Rethinking Healthcare

In Tanzania people get paid for safe sex

In Tanzania people get paid for safe sex

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Cash incentives for clean sexually transmitted infection tests reduce infection rates by 19%.

If the sores, itching, pain, and sheer shame of sexually transmitted infections (STIs) don't provide enough reasons for people to have safe sex, how about cash rewards? That's what a group of MIT researchers asked in Tanzania, Co.Exist reports.

More than 5% of adults in Tanzania live with HIV. Given the stigma many Tanzanians associate with HIV, the researchers decided to study the transmission of STIs (chlamydia, gonorrhea, trichomonas, and M. genitalium) as a stand-in.

They enlisted 2000 18-30 year old's to come in for regular STI testing over the course of a year (pdf). The participants were broken up into three groups. The researchers rewarded them with either $10, $20, or nothing, for a clean set of STI tests.

At first, no dice. But by the end of twelve months, the MIT team saw the payoff of their payments. Co.Exist's Michael J. Coren reports:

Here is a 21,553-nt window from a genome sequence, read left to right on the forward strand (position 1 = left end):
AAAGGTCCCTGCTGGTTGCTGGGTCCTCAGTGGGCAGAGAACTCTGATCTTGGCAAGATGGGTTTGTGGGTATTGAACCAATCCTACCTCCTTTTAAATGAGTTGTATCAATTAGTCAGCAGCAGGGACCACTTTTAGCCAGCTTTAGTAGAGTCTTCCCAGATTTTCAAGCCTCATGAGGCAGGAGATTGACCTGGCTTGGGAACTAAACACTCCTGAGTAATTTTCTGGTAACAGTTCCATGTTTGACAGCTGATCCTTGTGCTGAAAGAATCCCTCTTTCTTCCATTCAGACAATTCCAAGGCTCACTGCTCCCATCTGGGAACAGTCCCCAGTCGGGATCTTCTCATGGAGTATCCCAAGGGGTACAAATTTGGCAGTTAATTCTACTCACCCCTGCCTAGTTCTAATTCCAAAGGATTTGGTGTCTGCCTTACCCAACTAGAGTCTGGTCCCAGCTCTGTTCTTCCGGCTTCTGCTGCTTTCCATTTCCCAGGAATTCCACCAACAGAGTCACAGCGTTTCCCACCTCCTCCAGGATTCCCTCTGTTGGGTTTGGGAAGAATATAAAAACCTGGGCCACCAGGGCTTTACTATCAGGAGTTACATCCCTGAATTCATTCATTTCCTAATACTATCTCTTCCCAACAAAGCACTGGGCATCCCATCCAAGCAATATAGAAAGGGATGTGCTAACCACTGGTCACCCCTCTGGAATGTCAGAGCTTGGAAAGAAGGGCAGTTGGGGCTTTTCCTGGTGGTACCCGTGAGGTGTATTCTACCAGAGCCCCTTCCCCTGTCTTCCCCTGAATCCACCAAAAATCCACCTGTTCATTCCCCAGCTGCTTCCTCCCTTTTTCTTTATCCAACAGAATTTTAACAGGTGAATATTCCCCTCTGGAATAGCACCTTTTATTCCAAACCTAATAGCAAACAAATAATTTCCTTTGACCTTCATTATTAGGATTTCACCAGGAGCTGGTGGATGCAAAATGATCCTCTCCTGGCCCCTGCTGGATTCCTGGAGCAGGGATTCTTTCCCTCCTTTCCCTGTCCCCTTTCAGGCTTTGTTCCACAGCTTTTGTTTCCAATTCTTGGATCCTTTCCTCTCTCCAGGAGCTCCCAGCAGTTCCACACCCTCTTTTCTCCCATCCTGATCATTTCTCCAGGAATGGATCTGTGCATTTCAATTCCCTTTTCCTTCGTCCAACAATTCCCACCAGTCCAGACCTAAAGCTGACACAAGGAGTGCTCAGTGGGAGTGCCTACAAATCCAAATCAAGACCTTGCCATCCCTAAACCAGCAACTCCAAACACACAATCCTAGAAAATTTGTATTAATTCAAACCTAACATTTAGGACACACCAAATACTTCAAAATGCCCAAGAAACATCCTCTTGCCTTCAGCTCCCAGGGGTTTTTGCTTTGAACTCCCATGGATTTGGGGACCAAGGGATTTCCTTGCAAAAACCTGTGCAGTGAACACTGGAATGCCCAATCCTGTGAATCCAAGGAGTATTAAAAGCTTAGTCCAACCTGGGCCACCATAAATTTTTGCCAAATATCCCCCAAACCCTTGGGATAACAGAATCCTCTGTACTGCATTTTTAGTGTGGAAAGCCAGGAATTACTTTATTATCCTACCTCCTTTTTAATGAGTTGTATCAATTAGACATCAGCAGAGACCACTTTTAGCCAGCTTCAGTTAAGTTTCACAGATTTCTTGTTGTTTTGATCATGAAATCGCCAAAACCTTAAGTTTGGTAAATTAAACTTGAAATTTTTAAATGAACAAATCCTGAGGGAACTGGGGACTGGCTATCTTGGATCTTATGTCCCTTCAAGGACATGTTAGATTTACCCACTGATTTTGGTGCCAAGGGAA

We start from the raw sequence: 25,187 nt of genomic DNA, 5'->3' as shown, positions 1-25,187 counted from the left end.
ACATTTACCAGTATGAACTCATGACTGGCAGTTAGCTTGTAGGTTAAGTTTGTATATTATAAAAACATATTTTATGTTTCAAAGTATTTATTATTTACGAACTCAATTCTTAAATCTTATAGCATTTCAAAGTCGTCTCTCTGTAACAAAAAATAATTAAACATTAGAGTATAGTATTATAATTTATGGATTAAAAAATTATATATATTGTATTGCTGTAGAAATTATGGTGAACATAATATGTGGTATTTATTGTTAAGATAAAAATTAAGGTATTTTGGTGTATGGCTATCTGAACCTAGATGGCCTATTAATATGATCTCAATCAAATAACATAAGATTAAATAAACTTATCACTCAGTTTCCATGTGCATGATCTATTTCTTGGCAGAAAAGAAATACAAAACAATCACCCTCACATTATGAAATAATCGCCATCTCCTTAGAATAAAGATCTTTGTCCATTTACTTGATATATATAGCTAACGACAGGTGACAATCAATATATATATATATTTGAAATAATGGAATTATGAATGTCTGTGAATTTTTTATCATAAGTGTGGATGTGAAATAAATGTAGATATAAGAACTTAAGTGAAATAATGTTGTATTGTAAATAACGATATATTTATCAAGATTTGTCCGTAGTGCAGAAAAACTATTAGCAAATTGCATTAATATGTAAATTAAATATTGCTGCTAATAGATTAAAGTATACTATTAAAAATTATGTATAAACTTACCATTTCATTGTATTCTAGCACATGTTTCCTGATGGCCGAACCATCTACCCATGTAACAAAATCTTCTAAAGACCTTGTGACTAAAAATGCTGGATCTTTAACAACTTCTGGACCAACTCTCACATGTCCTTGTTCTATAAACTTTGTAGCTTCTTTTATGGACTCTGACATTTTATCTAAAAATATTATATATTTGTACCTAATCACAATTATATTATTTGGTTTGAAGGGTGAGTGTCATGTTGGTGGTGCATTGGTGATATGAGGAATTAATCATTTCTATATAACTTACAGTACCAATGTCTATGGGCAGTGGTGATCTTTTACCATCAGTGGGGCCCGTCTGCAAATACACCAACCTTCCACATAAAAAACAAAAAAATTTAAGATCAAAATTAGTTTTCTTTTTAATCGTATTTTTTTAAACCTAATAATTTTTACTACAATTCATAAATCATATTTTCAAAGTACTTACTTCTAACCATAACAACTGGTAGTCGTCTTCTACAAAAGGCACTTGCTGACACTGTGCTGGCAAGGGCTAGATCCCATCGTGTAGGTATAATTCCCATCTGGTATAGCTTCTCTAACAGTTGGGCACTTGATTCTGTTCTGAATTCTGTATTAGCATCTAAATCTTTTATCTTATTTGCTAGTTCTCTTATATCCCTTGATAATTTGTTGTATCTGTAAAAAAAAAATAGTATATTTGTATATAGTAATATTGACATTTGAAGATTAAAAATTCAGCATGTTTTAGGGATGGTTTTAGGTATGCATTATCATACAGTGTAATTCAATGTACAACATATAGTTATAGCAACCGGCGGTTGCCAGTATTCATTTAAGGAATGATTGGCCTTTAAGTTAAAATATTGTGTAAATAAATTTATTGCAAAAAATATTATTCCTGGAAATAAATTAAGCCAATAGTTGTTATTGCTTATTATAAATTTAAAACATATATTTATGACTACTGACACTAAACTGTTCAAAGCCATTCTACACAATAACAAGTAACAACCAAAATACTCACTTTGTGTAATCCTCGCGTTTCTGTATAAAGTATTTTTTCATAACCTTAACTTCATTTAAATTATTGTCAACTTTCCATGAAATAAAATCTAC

The high cash payment ($20) group reduced the number of STI infections by 19%, while the number of those with STI rose both in the control group (by 13%) and the one receiving only $10 (by 19%).

The researchers acknowledge their results are still preliminary, but they encourage consideration of implementing such cash rewards for good sexual health on a wider scale.

These kind of financial incentives, called Conditional Cash Transfers by the World Bank, are now in place in over 30 countries worldwide to promote health and education. In 2009 alone the World Bank spent US$2.4 billion on such programs.

[via Co.Exist]

Photo: kakarottan/Flickr

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Audrey Quinn

Contributing Writer

Audrey Quinn is a Brooklyn-based multimedia journalist focused on health, tech and the economy. Her radio stories can be heard on Marketplace, Studio 360, PRI's The World, NPR's Latino USA, Deutsche Welle Radio and The Believer Magazine podcast. In addition to her work with CBS Interactive she produces multimedia science stories for online publications and is a teaching assistant at the Transom Story Workshop. Her investigative work has been awarded by the Fund for Investigative Journalism and The Nation Institute’s Investigative Fund. Follow her on Twitter. Disclosure